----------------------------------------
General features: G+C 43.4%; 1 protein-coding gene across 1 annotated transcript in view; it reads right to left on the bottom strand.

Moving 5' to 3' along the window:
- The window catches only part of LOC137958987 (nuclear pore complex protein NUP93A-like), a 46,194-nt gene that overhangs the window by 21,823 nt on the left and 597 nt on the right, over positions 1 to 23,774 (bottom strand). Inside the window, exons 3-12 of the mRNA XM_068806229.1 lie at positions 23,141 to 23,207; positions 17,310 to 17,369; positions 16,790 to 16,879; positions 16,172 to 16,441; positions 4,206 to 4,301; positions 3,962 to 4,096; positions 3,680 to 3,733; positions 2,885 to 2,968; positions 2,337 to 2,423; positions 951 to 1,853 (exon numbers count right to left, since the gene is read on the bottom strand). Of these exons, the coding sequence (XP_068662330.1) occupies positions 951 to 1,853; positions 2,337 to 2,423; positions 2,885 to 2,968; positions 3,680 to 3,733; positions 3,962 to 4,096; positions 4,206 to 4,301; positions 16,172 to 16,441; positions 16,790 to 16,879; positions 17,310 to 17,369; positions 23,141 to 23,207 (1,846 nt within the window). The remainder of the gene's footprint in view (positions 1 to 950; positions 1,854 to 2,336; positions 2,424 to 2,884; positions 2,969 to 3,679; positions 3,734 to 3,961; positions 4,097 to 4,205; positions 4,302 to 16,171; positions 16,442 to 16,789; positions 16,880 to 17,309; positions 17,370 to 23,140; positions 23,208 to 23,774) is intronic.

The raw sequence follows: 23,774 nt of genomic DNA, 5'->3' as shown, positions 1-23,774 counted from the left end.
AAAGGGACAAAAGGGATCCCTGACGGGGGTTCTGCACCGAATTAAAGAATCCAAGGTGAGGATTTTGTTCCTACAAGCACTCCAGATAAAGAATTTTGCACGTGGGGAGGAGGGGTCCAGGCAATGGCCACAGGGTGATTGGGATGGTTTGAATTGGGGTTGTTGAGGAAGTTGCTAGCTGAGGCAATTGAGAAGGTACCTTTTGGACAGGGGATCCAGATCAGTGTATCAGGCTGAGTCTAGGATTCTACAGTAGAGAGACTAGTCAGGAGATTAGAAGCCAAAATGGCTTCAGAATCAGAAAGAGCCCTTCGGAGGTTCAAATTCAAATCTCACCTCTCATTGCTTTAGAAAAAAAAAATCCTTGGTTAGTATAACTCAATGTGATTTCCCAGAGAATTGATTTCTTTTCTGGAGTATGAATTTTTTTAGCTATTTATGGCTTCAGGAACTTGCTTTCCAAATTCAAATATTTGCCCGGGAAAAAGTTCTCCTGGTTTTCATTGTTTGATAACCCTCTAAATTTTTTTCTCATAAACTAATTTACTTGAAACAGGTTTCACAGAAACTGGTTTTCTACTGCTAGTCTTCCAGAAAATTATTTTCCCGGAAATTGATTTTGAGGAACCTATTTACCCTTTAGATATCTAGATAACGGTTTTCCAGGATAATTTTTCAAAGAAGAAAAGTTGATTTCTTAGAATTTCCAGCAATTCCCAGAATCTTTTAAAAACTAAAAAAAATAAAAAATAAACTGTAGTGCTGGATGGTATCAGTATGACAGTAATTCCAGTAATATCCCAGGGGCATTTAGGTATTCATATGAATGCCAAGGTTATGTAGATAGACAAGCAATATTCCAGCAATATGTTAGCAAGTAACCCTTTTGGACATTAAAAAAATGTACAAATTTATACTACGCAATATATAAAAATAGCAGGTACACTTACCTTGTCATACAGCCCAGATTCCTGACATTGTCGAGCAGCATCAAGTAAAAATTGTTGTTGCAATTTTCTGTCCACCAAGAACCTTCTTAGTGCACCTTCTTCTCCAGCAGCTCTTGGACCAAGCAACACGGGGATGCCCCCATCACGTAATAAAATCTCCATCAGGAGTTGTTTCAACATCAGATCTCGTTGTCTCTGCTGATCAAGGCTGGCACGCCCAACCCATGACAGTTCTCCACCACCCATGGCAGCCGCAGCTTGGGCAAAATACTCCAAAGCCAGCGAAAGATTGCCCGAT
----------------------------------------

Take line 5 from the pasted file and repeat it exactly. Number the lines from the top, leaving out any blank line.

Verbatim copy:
AAAGGGACAAAAGGGATCCCTGACGGGGGTTCTGCACCGAATTAAAGAATCCAAGGTGAGGATTTTGTTCCTACAAGCACTCCAGATAAAGAATTTTGCACGTGGGGAGGAGGGGTCCAGGCAATGGCCACAGGGTGATTGGGATGGTTTGAATTGGGGTTGTTGAGGAAGTTGCTAGCTGAGGCAATTGAGAAGGTACCTTTTGGACAGGGGATCCAGATCAGTGTATCAGGCTGAGTCTAGGATTCTACAGTAGAGAGACTAGTCAGGAGATTAGAAGCCAAAATGGCTTCAGAATCAGAAAGAGCCCTTCGGAGGTTCAAATTCAAATCTCACCTCTCATTGCTTTAGAAAAAAAAAATCCTTGGTTAGTATAACTCAATGTGATTTCCCAGAGAATTGATTTCTTTTCTGGAGTATGAATTTTTTTAGCTATTTATGGCTTCAGGAACTTGCTTTCCAAATTCAAATATTTGCCCGGGAAAAAGTTCTCCTGGTTTTCATTGTTTGATAACCCTCTAAATTTTTTTCTCATAAACTAATTTACTTGAAACAGGTTTCACAGAAACTGGTTTTCTACTGCTAGTCTTCCAGAAAATTATTTTCCCGGAAATTGATTTTGAGGAACCTATTTACCCTTTAGATATCTAGATAACGGTTTTCCAGGATAATTTTTCAAAGAAGAAAAGTTGATTTCTTAGAATTTCCAGCAATTCCCAGAATCTTTTAAAAACTAAAAAAAATAAAAAATAAACTGTAGTGCTGGATGGTATCAGTATGACAGTAATTCCAGTAATATCCCAGGGGCATTTAGGTATTCATATGAATGCCAAGGTTATGTAGATAGACAAGCAATATTCCAGCAATATGTTAGCAAGTAACCCTTTTGGACATTAAAAAAATGTACAAATTTATACTACGCAATATATAAAAATAGCAGGTACACTTACCTTGTCATACAGCCCAGATTCCTGACATTGTCGAGCAGCATCAAGTAAAAATTGTTGTTGCAATTTTCTGTCCACCAAGAACCTTCTTAGTGCACCTTCTTCTCCAGCAGCTCTTGGACCAAGCAACACGGGGATGCCCCCATCACGTAATAAAATCTCCATCAGGAGTTGTTTCAACATCAGATCTCGTTGTCTCTGCTGATCAAGGCTGGCACGCCCAACCCATGACAGTTCTCCACCACCCATGGCAGCCGCAGCTTGGGCAAAATACTCCAAAGCCAGCGAAAGATTGCCCGAT